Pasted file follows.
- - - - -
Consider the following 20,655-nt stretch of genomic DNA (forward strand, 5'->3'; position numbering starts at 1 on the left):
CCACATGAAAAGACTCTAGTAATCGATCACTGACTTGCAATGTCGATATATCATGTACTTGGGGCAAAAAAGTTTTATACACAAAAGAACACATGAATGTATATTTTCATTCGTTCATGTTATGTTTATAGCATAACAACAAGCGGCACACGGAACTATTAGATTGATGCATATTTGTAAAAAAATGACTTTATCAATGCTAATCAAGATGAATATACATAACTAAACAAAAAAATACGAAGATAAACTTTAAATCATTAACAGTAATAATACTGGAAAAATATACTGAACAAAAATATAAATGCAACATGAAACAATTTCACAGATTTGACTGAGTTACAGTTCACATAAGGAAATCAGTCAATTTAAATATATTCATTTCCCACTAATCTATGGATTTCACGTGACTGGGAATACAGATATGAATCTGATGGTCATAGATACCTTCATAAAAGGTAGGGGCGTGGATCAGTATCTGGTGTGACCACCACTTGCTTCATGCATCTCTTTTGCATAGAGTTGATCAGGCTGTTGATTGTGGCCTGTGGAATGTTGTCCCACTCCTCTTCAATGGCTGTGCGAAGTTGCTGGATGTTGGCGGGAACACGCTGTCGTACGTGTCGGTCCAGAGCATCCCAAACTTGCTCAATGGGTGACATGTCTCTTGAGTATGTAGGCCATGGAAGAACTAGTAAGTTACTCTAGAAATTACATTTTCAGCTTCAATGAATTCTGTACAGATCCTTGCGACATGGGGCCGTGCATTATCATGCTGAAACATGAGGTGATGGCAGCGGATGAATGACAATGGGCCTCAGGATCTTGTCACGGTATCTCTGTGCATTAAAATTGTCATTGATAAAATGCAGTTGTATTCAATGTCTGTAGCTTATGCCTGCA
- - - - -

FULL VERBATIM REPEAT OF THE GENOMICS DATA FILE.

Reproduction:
Consider the following 20,655-nt stretch of genomic DNA (forward strand, 5'->3'; position numbering starts at 1 on the left):
CCACATGAAAAGACTCTAGTAATCGATCACTGACTTGCAATGTCGATATATCATGTACTTGGGGCAAAAAAGTTTTATACACAAAAGAACACATGAATGTATATTTTCATTCGTTCATGTTATGTTTATAGCATAACAACAAGCGGCACACGGAACTATTAGATTGATGCATATTTGTAAAAAAATGACTTTATCAATGCTAATCAAGATGAATATACATAACTAAACAAAAAAATACGAAGATAAACTTTAAATCATTAACAGTAATAATACTGGAAAAATATACTGAACAAAAATATAAATGCAACATGAAACAATTTCACAGATTTGACTGAGTTACAGTTCACATAAGGAAATCAGTCAATTTAAATATATTCATTTCCCACTAATCTATGGATTTCACGTGACTGGGAATACAGATATGAATCTGATGGTCATAGATACCTTCATAAAAGGTAGGGGCGTGGATCAGTATCTGGTGTGACCACCACTTGCTTCATGCATCTCTTTTGCATAGAGTTGATCAGGCTGTTGATTGTGGCCTGTGGAATGTTGTCCCACTCCTCTTCAATGGCTGTGCGAAGTTGCTGGATGTTGGCGGGAACACGCTGTCGTACGTGTCGGTCCAGAGCATCCCAAACTTGCTCAATGGGTGACATGTCTCTTGAGTATGTAGGCCATGGAAGAACTAGTAAGTTACTCTAGAAATTACATTTTCAGCTTCAATGAATTCTGTACAGATCCTTGCGACATGGGGCCGTGCATTATCATGCTGAAACATGAGGTGATGGCAGCGGATGAATGACAATGGGCCTCAGGATCTTGTCACGGTATCTCTGTGCATTAAAATTGTCATTGATAAAATGCAGTTGTATTCAATGTCTGTAGCTTATGCCTGCA